Aston Martin has just launched its certification program for its selection of classic models.
The program is officially dubbed Aston Martin Assured Provenance and allows classic Aston Martin owners to have their cars assessed by Aston Martin Works. If the car’s assessment proves successful, it’ll then be accredited with one of four different levels of certification.
When examining the cars, workers from the British marque assess all of the vehicle’s visual and mechanical components. Once checked over, details are provided to a dedicated Sanctioning Committee who will decide what level of certification to give from Bronze through to Platinum.
Discussing the program, managing director of Aston Martin Works Paul Spires said “The values of many Aston Martin heritage models are now such that a formal, officially sanctioned and operated, provenance certification scheme is a natural development for the brand. As with everything we do here at Aston Martin Works we will take the utmost care to painstakingly assess each car submitted to this process, thereby allowing the Sanctioning Committee to make a fully informed decision about the cars put forward for consideration.”
ASTON MARTIN LAUNCHES ASSURED PROVENANCE RATING FOR CLASSIC CARS
11 September 2015, Gaydon – Aston Martin is today unveiling an authoritative new Assured Provenance certification programme which, for the first time in the brand’s 102-year history, comprehensively assesses the background of its heritage sports cars.
Created to offer a true blue riband service to heritage car owners and collectors, and drawing on the unrivalled knowledge of a committee of authoritative Aston Martin experts, the pioneering Assured Provenance certification programme is administered and run by the brand’s world-renowned in-house heritage car facility – Aston Martin Works.
The first official authentication programme to be provided in-house by Aston Martin, the new scheme offers four levels of verification to take into account not simply all-original examples, but also sports cars that have been modified by Aston Martin itself over the years.
As part of the painstaking procedure of examination and authentication, all cars submitted to the process will undergo a digital scan which will be verified and held in a secure archive for future reference.
Every car will be assessed at Aston Martin’s internationally renowned heritage restoration, service and repair facility – Aston Martin Works at Newport Pagnell, Buckinghamshire – where they will undergo a thorough visual and mechanical investigation. These details, along with a full provenance record, will then be presented to the newly created Sanctioning Committee for its deliberations.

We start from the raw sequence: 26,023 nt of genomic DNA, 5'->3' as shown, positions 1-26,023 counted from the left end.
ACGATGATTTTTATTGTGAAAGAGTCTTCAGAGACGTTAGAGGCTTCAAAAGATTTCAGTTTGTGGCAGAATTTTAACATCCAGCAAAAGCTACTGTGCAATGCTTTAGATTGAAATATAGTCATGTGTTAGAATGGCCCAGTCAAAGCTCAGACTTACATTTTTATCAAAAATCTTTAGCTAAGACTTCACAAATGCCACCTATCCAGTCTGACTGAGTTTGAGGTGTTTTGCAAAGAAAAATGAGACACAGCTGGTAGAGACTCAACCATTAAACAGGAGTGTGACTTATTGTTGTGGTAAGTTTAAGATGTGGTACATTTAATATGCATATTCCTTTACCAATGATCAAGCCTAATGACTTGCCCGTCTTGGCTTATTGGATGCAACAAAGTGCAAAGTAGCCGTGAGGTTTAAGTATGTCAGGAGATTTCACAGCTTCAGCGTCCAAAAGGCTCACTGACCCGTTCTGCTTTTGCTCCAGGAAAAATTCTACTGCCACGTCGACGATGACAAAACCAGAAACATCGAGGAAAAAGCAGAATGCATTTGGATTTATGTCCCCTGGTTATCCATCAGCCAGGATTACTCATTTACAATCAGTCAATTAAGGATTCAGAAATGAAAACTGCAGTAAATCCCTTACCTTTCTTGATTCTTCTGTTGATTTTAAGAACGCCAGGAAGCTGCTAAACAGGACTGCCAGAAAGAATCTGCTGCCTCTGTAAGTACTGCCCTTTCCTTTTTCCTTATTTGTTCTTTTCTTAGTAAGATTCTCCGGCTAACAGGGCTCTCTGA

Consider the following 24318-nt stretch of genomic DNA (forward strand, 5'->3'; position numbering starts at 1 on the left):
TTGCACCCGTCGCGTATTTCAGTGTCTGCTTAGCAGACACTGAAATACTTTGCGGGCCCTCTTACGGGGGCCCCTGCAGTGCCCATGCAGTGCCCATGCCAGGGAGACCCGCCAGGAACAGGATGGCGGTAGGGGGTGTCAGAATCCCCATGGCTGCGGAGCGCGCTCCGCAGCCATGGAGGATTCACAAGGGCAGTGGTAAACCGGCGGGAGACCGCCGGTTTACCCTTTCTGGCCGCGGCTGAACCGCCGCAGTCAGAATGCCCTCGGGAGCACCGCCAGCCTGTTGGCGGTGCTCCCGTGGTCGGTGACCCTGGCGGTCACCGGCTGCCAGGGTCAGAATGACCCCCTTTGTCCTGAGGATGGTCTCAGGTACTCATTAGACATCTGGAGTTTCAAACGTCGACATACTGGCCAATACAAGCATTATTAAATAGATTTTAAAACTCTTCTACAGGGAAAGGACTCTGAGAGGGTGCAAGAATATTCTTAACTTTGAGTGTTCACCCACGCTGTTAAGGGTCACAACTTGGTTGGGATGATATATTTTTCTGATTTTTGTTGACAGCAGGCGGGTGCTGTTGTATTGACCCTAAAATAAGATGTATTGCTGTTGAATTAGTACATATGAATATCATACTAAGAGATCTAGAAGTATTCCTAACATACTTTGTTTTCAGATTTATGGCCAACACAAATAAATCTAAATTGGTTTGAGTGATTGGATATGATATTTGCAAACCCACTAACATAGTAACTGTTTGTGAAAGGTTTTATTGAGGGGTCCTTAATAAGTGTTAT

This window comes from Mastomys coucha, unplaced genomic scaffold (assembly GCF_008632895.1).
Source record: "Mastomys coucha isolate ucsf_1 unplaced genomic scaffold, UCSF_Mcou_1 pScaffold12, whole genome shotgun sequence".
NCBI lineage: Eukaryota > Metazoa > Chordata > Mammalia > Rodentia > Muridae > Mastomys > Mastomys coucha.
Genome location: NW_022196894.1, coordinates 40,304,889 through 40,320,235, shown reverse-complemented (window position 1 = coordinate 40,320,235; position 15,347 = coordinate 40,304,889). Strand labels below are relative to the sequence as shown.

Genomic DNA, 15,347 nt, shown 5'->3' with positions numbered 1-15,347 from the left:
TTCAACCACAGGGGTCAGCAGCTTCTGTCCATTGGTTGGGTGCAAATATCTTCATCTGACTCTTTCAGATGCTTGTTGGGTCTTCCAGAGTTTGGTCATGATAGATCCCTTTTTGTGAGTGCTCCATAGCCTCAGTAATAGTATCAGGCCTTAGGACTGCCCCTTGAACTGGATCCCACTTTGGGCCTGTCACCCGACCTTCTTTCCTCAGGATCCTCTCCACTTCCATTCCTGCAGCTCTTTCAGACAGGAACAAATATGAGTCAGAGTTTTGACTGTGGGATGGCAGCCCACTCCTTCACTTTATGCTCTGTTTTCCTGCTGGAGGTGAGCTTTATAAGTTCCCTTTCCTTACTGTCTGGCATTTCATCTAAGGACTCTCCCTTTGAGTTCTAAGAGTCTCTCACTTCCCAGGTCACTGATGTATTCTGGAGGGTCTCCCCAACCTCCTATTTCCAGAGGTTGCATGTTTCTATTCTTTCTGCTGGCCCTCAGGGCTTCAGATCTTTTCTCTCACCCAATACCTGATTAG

Successful cars will then be awarded one of four levels of Assured Provenance ranging from Platinum to Bronze depending on their condition, history and significance.
The Sanctioning Committee evaluating each car and delivering its verdict comprises renowned experts from Aston Martin including Aston Martin Works’ staff.
Owners of successful cars in the Assured Provenance process will be supplied with a hand-crafted presentation case comprising a richly illustrated photographic record book, all-important Heritage Assured Provenance certificate, USB with digital data and two sets of dashboard and sill plaques.
The official verification and authentication certification scheme involves a two-stage fee: one to initially enter the car for consideration and a further fee should the car be successful.
Paul Spires, Managing Director of Aston Martin Works, said: “The values of many Aston Martin heritage models are now such that a formal, officially sanctioned and operated, provenance certification scheme is a natural development for the brand.
“As with everything we do here at Aston Martin Works we will take the utmost care to painstakingly assess each car submitted to this process, thereby allowing the Sanctioning Committee to make a fully informed decision about the cars put forward for consideration.”
The first cars being submitted for authentication will be received within the next few weeks, with the first meeting of the Sanctioning Committee set to take place this month.